Questions Raised in Reading of Tsarnaev's Miranda Rights

Questions Raised in Reading of Tsarnaev's Miranda Rights

Breitbart News reported earlier that a U.S. Magistrate, Marianne Bowler, was the official who read Dzhokhar Tsarnaev his Miranda rights, advising him, among other rights, that he had the right to remain silent and asking him if he wanted an attorney present before he was asked any more questions. Now it’s being reported that Magistrate Bowler showed up unannounced to read Tsarnaev his rights. 

Miranda rights are typically given by law enforcement officers or prosecutors, and federal judicial officers don’t just walk around at night looking for people to read rights to. Who told Bowler that Tsarnaev was in that room? He’s being held under heavy guard. Who asked her to go to the hospital? It’s extremely unlikely she just took this responsibility upon herself.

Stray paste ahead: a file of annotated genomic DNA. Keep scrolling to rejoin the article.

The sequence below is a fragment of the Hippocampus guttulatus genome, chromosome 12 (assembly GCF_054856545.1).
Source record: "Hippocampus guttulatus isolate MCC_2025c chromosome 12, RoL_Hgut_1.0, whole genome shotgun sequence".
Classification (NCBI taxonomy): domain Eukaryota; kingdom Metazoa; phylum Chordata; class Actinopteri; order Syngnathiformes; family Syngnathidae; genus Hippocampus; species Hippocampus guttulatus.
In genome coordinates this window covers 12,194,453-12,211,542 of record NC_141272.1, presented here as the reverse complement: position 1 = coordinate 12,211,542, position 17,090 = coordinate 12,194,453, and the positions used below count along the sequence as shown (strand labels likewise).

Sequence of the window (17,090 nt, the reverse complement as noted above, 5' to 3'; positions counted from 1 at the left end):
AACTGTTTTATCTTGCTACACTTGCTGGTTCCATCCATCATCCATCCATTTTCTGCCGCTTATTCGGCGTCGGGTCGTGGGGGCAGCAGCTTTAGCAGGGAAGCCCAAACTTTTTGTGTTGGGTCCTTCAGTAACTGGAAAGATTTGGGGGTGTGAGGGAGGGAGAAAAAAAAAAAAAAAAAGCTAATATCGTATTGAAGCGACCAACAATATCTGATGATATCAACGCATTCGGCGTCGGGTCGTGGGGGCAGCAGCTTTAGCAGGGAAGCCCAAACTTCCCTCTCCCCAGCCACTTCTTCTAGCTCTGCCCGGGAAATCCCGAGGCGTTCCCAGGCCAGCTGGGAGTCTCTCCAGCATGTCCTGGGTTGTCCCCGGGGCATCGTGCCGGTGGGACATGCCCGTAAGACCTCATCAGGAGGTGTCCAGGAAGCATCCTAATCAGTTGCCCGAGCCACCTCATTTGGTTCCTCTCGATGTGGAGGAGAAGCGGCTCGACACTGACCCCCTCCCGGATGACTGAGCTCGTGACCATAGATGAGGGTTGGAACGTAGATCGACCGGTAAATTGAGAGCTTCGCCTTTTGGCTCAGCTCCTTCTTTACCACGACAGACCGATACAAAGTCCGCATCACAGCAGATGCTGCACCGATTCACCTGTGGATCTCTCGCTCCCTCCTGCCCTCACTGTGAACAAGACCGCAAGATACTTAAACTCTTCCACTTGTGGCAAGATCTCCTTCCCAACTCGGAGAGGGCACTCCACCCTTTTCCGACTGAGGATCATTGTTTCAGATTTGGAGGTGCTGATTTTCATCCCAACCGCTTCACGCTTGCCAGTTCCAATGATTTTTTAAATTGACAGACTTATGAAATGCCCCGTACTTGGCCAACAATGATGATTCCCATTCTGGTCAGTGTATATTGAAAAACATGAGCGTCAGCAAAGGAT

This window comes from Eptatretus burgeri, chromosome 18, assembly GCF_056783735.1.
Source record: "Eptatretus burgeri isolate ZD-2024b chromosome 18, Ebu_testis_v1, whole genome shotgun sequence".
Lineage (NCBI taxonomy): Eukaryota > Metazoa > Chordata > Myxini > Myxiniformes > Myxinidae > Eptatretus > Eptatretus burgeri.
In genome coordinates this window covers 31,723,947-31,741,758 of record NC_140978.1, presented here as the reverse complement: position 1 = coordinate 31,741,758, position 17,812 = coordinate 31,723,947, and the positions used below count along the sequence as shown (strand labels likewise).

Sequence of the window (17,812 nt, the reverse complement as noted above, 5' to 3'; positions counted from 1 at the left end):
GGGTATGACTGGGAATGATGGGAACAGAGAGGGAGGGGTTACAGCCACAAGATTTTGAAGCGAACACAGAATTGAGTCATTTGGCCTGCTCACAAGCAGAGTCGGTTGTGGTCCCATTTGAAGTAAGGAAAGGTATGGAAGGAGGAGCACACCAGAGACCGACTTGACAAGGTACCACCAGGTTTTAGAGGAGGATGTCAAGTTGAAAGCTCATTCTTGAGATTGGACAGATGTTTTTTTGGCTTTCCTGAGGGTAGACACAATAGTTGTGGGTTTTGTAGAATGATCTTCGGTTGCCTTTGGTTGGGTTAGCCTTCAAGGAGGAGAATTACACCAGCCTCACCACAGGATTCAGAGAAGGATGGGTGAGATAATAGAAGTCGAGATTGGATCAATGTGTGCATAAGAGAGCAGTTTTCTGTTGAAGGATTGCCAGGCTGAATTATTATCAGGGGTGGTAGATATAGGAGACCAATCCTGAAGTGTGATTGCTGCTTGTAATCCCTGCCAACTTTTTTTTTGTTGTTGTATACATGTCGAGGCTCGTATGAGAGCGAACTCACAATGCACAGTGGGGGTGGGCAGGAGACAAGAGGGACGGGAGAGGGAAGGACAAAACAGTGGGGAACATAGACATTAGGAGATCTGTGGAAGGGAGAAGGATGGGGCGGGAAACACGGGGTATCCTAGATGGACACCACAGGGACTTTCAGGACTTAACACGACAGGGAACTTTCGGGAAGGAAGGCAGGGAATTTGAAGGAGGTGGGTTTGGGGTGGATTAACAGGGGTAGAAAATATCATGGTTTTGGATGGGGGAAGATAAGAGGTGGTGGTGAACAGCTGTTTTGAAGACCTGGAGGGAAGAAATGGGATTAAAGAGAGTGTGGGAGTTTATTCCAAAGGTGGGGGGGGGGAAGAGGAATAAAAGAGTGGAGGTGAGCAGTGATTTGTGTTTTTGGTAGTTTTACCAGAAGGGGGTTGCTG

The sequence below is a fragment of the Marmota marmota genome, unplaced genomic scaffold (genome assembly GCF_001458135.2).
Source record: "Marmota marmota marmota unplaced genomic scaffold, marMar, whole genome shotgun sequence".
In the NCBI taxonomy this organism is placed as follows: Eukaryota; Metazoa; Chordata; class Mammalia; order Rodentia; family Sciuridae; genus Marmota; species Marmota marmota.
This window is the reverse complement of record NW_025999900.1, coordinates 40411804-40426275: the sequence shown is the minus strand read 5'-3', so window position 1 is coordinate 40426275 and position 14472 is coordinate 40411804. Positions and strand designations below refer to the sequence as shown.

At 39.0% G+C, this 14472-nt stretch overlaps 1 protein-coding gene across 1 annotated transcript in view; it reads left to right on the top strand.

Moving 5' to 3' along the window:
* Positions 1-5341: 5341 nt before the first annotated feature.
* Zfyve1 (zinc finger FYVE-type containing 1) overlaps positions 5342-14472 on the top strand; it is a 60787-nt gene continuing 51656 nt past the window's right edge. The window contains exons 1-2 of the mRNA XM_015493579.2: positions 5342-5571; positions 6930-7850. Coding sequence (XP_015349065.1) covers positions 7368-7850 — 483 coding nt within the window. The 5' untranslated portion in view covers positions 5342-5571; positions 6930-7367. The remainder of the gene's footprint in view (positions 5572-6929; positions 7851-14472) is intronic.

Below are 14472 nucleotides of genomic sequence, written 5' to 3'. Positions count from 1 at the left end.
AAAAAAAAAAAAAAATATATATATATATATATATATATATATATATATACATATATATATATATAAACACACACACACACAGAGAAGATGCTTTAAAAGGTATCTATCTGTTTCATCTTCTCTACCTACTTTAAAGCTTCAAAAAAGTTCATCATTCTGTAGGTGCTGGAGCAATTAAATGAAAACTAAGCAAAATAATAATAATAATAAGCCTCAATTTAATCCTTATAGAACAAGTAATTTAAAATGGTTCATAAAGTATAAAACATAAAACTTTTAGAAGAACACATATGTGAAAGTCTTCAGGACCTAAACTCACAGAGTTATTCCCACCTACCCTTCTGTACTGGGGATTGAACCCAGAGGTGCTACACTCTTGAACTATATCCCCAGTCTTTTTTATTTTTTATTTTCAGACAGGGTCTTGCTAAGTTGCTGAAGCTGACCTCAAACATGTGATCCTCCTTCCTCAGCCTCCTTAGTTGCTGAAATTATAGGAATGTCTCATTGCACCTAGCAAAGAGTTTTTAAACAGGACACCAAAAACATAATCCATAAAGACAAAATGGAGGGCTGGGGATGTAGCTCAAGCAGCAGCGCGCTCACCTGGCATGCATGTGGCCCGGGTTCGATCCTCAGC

A federal magistrate is not a life-tenured federal judge. It is like an assistant judge, chosen for an eight-year term by the federal judges of a U.S. district court to handle “lesser” legal matters and other duties related to a case assigned by the federal district judge presiding over it. While they wield great power, they are typically mindful of their subordinate role to Article III federal judges and typically do not do these sorts of things spontaneously and of their own initiative.

So today’s news stories raise more questions than they answer. It seems far more likely that someone requested this magistrate visit Tsarnaev in the hospital to read him his rights, or that she was asked to appear at the hospital to observe a federal prosecutor or agent read Tsarnaev his rights.

Rep. Peter King (R-NY) and others are expressing serious concerns about these reports and are expected to press for answers from the Obama administration.

Breitbart News legal columnist Ken Klukowski is on faculty at Liberty University School of Law.  

Photo credit: WOWK 13 News


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